Be diligent to present yourself approved to God as a workman who does not need to be ashamed, accurately handling the word of truth. ~2 Timothy 2:15

About Me

I am a young man who is following God's call into pastoral ministry. I have been so blessed with the privileges which the Lord has granted me. I am blessed to serve the Mt. Joy congregation in Mt. Pleasant, PA. I am constantly humbled and amazed at what the Lord is doing in my life.

Monday, August 19, 2019

Ordinary Significant Ministry


            I write this following a week of significant ministry. Now you may be expecting me to go on to talk about the number of visits that I have made both in homes and in hospitals, the amount of people that I counseled, the Bible studies I taught, and the sermons I preached. While all of those certainly are significant ministry tasks, last week I actually did none of them. Instead, my week consisted of helping my wife with things around the house as she recovered from delivery such as doing the dishes and the laundry, feeding my newborn son, changing his diapers, and calming a fussy baby.

            We often think significant ministry is only that which is done in an official capacity for the church. That if we are not serving on a specific board or committee, being a deacon, teaching a Sunday School class, or delivering a sermon, then we are not actually doing significant ministry. But that is far from the truth. For the Christian, everything that he or she does ought to be viewed as significant ministry for the kingdom of God (including but not limited to the things in that list). Even ordinary mundane tasks such as changing diapers or washing the dishes. This is because everything that the Christian does should no longer be for himself and his own gain but for the glory of God and our neighbor’s good. As Paul reminds us in 1 Corinthians 10:31, “So, whether you eat or drink, or whatever you do, do all to the glory of God” and in Colossians 3:17, “And whatever you do, in word or deed, do everything in the name of the Lord Jesus, giving thanks to God the Father through him.” Such an attitude transforms the ordinary tasks of everyday life into extraordinary ministry opportunities by which to bring glory to God as we seek to do them in excellence to please and honor Him. It changes our very perspective. These are not simply things that have to be done and so I need to hurry up and do them but ways that I can serve the One who loves me so much that He gave His very life for me. He is pleased when I do every ordinary thing in gratitude to Him and in accordance with His Word. And that makes the smallest deed done on this earth significant.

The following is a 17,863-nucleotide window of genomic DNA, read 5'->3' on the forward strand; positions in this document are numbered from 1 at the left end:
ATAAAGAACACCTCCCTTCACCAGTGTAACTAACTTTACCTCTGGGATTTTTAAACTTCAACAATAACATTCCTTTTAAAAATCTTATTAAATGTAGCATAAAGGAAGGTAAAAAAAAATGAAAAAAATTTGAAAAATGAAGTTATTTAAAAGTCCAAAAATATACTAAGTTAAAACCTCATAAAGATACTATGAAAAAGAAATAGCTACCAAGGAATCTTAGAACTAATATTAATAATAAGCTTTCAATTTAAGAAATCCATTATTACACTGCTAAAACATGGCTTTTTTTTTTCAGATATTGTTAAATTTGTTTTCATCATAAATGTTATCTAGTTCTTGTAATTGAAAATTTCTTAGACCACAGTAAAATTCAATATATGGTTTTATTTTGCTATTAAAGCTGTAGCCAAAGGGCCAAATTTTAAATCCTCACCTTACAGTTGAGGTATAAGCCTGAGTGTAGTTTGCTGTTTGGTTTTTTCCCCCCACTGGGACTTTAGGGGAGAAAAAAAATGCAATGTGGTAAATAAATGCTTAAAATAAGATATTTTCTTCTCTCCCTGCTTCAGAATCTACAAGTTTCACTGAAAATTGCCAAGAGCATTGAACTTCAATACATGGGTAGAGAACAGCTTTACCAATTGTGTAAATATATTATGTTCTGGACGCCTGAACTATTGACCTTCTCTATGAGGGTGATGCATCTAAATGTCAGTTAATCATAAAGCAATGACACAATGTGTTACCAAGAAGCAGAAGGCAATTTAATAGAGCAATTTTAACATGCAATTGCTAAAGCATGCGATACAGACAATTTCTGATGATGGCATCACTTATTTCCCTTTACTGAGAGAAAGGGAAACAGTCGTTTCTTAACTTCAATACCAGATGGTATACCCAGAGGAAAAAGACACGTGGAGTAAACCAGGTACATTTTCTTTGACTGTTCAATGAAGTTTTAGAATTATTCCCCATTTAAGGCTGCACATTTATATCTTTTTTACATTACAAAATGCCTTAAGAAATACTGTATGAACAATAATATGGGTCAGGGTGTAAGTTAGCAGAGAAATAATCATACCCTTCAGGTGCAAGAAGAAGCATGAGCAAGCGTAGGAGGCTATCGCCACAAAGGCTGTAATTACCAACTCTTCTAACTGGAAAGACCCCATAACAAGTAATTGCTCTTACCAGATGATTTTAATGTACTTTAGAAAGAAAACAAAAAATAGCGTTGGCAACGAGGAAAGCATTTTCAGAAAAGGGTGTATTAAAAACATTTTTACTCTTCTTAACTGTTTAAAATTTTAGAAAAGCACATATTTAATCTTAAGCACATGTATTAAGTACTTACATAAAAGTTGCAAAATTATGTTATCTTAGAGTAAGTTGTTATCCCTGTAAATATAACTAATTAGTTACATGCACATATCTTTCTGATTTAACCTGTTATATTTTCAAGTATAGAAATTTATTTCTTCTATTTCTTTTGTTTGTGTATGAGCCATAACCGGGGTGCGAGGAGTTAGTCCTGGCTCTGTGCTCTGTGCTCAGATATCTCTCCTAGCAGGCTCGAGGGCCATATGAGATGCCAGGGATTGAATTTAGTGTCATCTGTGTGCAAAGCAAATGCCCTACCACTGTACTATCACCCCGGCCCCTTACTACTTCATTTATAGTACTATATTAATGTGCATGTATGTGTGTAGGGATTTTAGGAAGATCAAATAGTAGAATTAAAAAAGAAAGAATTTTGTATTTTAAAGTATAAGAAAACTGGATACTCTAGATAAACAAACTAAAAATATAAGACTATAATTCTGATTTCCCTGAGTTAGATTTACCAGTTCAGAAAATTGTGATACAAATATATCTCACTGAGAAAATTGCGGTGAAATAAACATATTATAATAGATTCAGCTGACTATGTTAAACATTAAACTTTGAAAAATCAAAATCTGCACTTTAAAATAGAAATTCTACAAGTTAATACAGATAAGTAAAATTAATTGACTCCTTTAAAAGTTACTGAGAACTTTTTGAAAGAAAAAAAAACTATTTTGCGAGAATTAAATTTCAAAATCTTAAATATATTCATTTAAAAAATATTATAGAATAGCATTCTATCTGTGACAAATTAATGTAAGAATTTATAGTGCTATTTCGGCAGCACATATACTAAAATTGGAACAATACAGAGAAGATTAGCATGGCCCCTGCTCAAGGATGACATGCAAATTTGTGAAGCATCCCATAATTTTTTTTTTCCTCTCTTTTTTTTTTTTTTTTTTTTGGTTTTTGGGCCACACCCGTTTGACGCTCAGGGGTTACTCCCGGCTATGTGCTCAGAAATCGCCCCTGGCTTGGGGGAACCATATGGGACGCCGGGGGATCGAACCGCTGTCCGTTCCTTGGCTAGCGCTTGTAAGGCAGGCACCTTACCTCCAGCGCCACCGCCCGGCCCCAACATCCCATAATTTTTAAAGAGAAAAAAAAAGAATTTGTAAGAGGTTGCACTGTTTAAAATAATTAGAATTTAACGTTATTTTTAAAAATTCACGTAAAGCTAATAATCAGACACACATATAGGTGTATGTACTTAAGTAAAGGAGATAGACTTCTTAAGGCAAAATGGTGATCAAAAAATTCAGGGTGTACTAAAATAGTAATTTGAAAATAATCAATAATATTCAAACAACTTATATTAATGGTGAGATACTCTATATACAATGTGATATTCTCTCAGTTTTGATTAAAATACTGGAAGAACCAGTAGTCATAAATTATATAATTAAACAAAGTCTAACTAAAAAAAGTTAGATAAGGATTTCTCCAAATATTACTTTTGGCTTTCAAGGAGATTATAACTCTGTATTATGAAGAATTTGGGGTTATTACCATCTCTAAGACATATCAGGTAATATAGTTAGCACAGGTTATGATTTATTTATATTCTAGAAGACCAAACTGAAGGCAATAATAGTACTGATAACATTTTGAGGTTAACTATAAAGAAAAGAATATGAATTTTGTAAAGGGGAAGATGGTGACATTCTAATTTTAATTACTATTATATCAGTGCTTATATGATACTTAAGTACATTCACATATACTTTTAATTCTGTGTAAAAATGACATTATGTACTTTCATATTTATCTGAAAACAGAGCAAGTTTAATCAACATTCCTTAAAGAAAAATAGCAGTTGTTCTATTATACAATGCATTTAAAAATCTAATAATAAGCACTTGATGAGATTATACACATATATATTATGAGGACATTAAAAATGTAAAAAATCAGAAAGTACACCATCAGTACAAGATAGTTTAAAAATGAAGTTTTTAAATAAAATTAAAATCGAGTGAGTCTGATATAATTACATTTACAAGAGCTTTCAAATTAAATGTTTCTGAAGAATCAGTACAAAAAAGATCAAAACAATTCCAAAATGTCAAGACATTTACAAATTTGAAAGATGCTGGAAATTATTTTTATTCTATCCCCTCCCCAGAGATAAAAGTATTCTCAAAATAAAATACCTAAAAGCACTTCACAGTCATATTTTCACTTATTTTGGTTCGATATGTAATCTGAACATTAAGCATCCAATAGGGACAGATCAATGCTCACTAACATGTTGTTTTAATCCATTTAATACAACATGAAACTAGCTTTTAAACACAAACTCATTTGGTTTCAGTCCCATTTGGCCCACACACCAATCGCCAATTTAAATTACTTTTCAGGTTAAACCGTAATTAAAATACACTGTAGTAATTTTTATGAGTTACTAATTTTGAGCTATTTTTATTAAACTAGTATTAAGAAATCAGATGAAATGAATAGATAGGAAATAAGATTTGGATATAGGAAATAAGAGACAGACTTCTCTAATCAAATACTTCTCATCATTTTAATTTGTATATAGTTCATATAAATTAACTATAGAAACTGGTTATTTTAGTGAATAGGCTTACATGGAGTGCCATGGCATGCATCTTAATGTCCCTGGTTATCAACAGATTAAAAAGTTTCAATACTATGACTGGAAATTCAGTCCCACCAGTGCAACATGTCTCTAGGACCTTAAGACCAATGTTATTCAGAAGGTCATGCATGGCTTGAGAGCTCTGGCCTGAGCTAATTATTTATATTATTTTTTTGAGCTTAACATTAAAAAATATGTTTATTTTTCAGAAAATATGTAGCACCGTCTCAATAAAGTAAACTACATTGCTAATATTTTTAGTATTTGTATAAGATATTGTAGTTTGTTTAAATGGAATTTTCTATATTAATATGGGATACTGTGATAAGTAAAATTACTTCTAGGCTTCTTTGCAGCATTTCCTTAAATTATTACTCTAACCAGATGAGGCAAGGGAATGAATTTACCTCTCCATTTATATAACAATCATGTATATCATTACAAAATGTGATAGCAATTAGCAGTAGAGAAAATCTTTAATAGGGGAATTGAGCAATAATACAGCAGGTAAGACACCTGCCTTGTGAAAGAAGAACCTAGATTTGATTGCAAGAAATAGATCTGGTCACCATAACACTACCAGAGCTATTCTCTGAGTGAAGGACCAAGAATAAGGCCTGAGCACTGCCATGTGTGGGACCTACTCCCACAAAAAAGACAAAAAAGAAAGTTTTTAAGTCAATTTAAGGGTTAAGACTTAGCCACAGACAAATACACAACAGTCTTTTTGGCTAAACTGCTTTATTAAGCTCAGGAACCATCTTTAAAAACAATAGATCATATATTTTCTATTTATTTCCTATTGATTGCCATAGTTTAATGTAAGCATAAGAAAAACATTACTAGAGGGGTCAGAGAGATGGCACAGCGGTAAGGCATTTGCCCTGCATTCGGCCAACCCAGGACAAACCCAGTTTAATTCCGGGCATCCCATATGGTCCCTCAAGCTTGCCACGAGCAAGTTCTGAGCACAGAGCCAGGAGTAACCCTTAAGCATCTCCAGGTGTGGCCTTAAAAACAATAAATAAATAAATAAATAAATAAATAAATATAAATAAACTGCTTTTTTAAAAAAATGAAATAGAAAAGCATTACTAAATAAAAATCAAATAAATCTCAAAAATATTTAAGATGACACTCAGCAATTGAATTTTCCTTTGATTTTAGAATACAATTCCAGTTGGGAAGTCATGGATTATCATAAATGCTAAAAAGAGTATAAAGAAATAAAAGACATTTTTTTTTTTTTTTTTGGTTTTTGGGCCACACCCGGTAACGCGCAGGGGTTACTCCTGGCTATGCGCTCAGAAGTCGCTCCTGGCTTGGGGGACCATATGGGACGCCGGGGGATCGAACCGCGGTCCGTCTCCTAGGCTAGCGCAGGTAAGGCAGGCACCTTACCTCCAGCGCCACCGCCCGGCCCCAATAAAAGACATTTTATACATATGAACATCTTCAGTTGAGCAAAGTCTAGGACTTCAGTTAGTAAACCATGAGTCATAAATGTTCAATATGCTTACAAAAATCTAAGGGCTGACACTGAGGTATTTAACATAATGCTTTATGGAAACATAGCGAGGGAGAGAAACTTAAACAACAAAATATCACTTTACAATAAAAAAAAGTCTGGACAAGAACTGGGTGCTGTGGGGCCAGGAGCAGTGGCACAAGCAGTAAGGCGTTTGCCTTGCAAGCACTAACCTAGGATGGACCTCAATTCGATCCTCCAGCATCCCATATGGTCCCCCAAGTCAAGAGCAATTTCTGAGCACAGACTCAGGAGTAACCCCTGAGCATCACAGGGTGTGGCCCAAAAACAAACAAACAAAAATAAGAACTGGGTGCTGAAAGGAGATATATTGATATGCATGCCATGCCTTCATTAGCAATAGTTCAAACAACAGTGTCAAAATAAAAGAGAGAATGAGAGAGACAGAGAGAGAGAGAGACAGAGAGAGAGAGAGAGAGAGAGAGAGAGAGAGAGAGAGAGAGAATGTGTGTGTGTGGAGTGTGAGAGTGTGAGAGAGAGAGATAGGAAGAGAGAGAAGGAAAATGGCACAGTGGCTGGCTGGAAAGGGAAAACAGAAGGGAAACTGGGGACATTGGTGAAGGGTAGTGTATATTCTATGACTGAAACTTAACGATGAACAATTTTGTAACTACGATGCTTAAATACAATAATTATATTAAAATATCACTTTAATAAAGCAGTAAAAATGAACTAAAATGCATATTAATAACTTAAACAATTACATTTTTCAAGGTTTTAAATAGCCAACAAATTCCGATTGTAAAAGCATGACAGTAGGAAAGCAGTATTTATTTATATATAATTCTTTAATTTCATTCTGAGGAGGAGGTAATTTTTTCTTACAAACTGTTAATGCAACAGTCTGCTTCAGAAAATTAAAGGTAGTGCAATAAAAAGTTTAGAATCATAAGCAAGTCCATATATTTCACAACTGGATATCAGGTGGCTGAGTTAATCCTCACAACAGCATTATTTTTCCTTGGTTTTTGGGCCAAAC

Nothing really should be seen as “secular” for the Christian in his or her life but “sacred” since all of life is viewed as being set apart for and devoted to God. (That’s the meaning of “sacred” by the way. Something being set apart for and devoted to God.) You may think that you work at a “secular” job but in essence it is a “sacred” job for you because you realize that your ultimate boss is not the one you report to on Monday morning but the Lord Jesus Christ Himself who will reward us with a far greater treasure than any financial reimbursement, the inheritance of heaven itself (Colossians 3:23-24). You will want to do a good job in light of such a truth. Ordinary tasks in marriage such as washing the dishes and doing the laundry become sacred tasks when we keep in mind that they are ways of serving our spouse and in so doing painting the picture of the greater gospel relationship that the marriage union points to, that of Christ and the Church (Ephesians 5:22-33). With such small tasks, we also can demonstrate the great love which Christ has shown us in giving fully of Himself for our benefit. These little everyday things can be big ways to love our husbands and wives like Jesus as we give of ourselves for their benefit. As we take up our cross and deny ourselves for their sake. Parenting transforms into a sacred task with the mindset that our goal as parents is so much more than preparing our children to be a polite respectful outstanding citizen or to find a good mate but ultimately to know the Lord Jesus Christ and to live for Him. That each day provides so many opportunities to both teach and present the gospel to them (Deuteronomy 6:6-7). What a holy privilege to prepare these little ones for eternity! Brother Lawrence was right in a sense that in most cases, “Sanctification does not involve changing what we do, but in doing our normal activities for God’s sake.”